Migration: Mobility and Refuge in the Global City

By Zef Egan and Chris Kennedy

In this latest edition of Resilience Quarterly entitled “Migrations”, scholars and storytellers present diverse perspectives on mobility and refuge in the anthropocene. We are especially excited to partner with the Zolberg Institute on Migration and Mobility on this issue, which supports critical and applied scholarship and opportunities for social action and policy engagement on issues like mobility, refugees and forced migration, and climate induced migration. In a new piece developed for Resilience, “Adaptation, Relocation, Marginalization: contradictions in the governance of environmental mobility in African cities”, Achilles Kallergis, Assistant Professor and Director of the Cities and Human Mobility Project at Zolberg, confronts the difficulties surrounding “environmental migration as successful adaptation to climate change.” Kallergis’s work highlights an urgent need for multi-level governance, international cooperation, and the recognition of migration as an important adaptation strategy.

In New neighbors, Resilience contributor Susana F. Molina, Editor-at-Large of The Urban Activist, reports how community activists responded to racism and hate crimes in a neighborhood of Berlin by founding “Willkommen in Westend” (Welcome to Westend), and transforming a dilapidated, vacant clinic into an Integration Hub that “facilitates the integration process by creating a community-space that assist refugees, migrants, as well as locals, to support social, cultural, and economic togetherness and prosperity through incubation of local initiatives.” In Right to Breathe, readers learn about how Jyoti Pande Lavakare organized Care For Air in New Dehli after witnessing “asthma among children…[becoming] commonplace and most households need[ing] inhalers and nebulisers for the young and elderly to get through the highly polluted winter months in northern India.” Care for Air joined forces with like-minded groups to form “Clean Air Collective,” aimed at curbing air pollution and inspiring residents to fight for refuge from pollutants and environmental justice for Indian city-dwellers. Finally, Resilience contributor Shaieree Cottar, coordinator for the Canadian Coastal Resilience Forum, explores best practices and guiding principles for community-based relocation away from climate hazards in her essay, Building resilient pathways: Principles to enable managed retreat.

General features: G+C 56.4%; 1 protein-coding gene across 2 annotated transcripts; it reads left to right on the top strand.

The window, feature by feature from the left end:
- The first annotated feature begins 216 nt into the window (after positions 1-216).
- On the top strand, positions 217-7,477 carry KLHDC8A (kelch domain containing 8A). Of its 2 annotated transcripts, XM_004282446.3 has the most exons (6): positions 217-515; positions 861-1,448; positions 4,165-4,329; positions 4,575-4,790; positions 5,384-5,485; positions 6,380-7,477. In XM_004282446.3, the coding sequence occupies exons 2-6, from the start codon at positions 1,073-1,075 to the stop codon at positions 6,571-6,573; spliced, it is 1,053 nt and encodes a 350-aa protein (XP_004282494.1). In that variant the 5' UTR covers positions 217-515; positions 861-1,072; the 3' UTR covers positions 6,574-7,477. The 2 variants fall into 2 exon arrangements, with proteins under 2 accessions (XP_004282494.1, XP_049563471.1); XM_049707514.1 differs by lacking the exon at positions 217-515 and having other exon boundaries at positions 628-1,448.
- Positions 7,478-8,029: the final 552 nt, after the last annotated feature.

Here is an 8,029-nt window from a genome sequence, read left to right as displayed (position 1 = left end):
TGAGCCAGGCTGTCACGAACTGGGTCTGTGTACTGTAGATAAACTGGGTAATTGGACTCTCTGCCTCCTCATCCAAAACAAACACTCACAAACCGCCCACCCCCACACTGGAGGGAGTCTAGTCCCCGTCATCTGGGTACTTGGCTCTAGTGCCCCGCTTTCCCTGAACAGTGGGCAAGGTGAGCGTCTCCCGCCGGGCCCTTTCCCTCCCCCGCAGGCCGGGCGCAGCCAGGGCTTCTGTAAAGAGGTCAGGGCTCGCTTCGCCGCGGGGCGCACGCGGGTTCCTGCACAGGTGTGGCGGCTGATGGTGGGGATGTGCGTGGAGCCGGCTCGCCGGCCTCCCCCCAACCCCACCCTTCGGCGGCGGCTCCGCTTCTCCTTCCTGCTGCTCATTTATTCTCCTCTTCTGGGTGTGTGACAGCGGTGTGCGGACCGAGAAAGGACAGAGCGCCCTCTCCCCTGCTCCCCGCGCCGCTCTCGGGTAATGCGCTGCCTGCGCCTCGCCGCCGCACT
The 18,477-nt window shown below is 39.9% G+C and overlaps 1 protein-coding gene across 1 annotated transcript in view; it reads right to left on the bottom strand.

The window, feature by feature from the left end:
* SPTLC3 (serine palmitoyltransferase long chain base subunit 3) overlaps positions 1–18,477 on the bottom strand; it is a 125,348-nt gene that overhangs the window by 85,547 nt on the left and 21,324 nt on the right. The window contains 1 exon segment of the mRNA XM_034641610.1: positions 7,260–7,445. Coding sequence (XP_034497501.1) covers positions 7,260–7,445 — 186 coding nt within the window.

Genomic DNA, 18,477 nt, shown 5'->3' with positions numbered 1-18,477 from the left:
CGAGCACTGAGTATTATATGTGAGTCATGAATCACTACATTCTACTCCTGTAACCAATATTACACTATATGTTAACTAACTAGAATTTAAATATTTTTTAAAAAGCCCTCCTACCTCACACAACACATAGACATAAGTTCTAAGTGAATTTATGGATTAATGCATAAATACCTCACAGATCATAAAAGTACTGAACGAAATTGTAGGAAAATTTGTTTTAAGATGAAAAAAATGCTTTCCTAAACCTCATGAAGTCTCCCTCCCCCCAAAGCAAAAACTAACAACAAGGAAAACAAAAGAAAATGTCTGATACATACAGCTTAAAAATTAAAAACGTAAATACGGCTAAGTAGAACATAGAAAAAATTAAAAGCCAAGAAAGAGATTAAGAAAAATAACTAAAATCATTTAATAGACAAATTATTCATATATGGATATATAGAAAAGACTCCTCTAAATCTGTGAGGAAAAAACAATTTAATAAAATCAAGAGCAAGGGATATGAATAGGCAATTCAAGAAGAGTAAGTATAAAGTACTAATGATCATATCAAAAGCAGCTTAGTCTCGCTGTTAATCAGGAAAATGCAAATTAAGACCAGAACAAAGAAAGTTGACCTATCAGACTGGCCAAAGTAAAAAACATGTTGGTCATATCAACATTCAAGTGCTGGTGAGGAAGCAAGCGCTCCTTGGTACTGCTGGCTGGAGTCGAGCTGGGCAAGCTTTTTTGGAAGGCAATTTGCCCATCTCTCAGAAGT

We hope these articles will inspire further discussion on the interdependent issues of human mobility, climate and equity. Have a story you want to share? Get in touch with our editorial team to submit a story, artwork, or article.




Resilience Quarterly is a publication co-produced by the Urban Systems Lab at the New School, providing a unique forum to share strategies in design, data visualization, and interdisciplinary scholarship on urban ecology, environmental justice, and sustainable cities.

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